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Language Discrimination

| Jul 3, 2016 | Uncategorized |


Title VII of the Civil Rights Act of 1964 is a federal law that protects individuals from discrimination based upon national origin. Some courts and government agencies have said that discrimination based on language is a form of national origin discrimination because primary language is closely related to the place a person comes from.

For example, generally, an English language fluency requirement is permissible only if required for the effective performance of the position for which it is imposed. Because the degree of fluency that may be lawfully required varies from one position to the next, employers should avoid fluency requirements that apply uniformly to a broad range of dissimilar positions.

As with a foreign accent, an individual’s lack of proficiency in English may interfere with job performance in some circumstances but not in others. For example, an individual who is sufficiently proficient in spoken English to qualify as a cashier at a fast food restaurant may lack the written language skills to perform a managerial position at the same restaurant that requires the completion of copious paperwork in English. As illustrated below, the employer should not require a greater degree of fluency than is necessary for the relevant position.


Jorge, a Dominican national, applies for a sales position with XYZ Appliances, a small retailer of home appliances in a non-bilingual, English-speaking community. Jorge has very limited skill with spoken English. XYZ notifies him that he is not qualified for a sales position because his ability to effectively assist customers is limited. However, XYZ offers to consider him for a position in the stock room. Under these circumstances, XYZ’s decision to exclude Jorge from the sales position does not violate Title VII.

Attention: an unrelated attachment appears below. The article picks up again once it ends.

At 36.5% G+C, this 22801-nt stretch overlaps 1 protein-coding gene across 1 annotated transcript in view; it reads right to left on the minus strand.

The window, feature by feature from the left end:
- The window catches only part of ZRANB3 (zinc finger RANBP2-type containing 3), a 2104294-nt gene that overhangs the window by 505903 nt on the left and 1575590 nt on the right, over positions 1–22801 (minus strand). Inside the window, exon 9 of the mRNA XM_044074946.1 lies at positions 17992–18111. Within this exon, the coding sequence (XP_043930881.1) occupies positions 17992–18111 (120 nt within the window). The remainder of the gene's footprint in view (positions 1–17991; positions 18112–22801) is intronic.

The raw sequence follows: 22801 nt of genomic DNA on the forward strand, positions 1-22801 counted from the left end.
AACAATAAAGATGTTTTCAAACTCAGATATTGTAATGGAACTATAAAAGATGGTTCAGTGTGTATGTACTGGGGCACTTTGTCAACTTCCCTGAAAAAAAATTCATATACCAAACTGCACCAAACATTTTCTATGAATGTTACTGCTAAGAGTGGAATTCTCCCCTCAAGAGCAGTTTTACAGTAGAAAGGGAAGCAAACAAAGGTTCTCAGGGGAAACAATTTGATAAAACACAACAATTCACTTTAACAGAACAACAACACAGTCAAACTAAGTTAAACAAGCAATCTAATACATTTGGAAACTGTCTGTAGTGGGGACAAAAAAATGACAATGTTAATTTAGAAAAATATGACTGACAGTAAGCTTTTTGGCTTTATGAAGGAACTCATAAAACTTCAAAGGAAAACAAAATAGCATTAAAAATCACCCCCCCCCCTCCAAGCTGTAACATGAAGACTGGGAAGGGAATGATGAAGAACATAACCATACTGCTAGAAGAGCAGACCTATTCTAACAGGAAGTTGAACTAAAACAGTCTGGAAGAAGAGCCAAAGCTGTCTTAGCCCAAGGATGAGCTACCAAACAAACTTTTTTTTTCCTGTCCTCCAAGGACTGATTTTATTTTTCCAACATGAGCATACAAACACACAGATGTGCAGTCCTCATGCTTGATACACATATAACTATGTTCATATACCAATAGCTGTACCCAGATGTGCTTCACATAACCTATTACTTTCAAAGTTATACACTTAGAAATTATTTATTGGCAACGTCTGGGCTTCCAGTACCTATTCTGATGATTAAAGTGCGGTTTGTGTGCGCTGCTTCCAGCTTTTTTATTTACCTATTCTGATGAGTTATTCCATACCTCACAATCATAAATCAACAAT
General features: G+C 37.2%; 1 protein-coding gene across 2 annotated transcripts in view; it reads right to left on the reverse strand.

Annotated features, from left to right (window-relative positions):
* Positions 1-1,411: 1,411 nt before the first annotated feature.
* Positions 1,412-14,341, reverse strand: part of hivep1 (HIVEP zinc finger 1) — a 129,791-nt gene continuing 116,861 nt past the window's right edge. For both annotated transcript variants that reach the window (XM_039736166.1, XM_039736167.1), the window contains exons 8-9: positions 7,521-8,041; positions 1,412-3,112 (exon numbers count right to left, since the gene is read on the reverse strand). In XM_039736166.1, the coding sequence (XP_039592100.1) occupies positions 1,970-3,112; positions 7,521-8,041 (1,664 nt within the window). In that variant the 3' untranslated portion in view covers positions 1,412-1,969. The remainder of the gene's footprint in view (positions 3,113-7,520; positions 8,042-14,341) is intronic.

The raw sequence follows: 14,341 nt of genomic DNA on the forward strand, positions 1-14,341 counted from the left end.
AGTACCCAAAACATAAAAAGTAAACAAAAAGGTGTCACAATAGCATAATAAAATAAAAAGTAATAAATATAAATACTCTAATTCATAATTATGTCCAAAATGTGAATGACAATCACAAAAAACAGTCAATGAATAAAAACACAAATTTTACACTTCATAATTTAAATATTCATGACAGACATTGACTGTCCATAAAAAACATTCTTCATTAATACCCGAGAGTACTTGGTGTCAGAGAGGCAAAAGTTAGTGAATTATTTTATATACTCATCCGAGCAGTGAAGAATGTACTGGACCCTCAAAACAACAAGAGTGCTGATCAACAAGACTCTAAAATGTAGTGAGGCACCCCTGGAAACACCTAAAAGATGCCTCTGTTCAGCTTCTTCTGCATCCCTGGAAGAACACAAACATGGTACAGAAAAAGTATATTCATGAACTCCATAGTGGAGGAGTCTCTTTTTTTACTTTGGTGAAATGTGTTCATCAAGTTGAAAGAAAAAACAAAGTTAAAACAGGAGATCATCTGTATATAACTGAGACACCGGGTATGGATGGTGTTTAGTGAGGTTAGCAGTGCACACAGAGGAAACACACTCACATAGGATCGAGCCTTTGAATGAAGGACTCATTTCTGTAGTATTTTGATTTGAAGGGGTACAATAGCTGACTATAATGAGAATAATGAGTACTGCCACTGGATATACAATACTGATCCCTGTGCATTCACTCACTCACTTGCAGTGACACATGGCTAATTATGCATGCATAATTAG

Title VII permits employers to adopt English-only rules under certain circumstances. As with any other workplace policy, an English-only rule must be adopted for nondiscriminatory reasons. An English-only rule would be unlawful if it were adopted with the intent to discriminate on the basis of national origin. Likewise, a policy that prohibits some but not all of the foreign languages spoken in a workplace would be unlawful.

Even when an English-only rule has been adopted for nondiscriminatory reasons, the employer’s use of the rule should relate to specific circumstances in its workplace. An English-only rule is justified by “business necessity” if it is needed for an employer to operate safely or efficiently. The following are some situations in which business necessity would justify an English-only rule:

  • For communications with customers, coworkers, or supervisors who only speak English.
  • In emergencies or other situations in which workers must speak a common language to promote safety.
  • To enable a supervisor, who only speaks English, to monitor the performance of an employee whose job duties require communication with coworkers or customers.

It is common for individuals whose primary language is not English to inadvertently change from speaking English to speaking their primary language. Therefore, if an employer believes it has a business necessity for a speak-English-only rule at certain times, the employer should inform its employees of the general circumstances when speaking only in English is required and of the consequences of violating the rule. If an employer fails to effectively notify its employees of the rule and makes an adverse employment decision against an individual based on a violation of the rule, the EEOC will consider the employer’s application of the rule as evidence of discrimination on the basis of national origin.

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